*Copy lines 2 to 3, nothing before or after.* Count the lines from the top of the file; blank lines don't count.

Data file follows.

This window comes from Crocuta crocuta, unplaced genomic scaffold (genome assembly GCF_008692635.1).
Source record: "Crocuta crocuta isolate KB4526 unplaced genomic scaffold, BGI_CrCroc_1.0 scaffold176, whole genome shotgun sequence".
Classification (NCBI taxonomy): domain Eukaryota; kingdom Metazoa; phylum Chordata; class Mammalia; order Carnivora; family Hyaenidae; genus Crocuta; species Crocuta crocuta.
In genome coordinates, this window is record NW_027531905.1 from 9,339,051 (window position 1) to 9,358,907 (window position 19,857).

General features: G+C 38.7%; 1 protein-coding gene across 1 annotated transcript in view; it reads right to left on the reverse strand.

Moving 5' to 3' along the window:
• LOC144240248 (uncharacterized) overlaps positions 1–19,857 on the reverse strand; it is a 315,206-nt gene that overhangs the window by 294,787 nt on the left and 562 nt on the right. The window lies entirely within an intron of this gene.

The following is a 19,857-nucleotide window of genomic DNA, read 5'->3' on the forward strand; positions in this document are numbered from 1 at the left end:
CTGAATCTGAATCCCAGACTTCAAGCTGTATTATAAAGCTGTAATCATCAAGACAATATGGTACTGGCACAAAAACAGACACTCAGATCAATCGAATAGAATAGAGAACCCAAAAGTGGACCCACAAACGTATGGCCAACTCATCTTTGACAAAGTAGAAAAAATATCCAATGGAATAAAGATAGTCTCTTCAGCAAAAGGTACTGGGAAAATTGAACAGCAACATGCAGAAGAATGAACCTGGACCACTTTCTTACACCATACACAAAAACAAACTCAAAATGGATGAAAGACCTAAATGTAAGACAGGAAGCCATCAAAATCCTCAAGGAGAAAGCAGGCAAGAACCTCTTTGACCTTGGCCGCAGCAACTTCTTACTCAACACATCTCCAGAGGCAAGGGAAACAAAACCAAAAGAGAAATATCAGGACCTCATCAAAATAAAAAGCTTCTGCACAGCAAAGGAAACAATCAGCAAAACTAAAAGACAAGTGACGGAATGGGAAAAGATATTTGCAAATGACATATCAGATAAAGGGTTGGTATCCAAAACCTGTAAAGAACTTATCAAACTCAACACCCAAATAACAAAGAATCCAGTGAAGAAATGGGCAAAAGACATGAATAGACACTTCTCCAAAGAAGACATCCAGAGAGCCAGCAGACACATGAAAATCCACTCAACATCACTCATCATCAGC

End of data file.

Source record: "Crocuta crocuta isolate KB4526 unplaced genomic scaffold, BGI_CrCroc_1.0 scaffold176, whole genome shotgun sequence".
Classification (NCBI taxonomy): domain Eukaryota; kingdom Metazoa; phylum Chordata; class Mammalia; order Carnivora; family Hyaenidae; genus Crocuta; species Crocuta crocuta.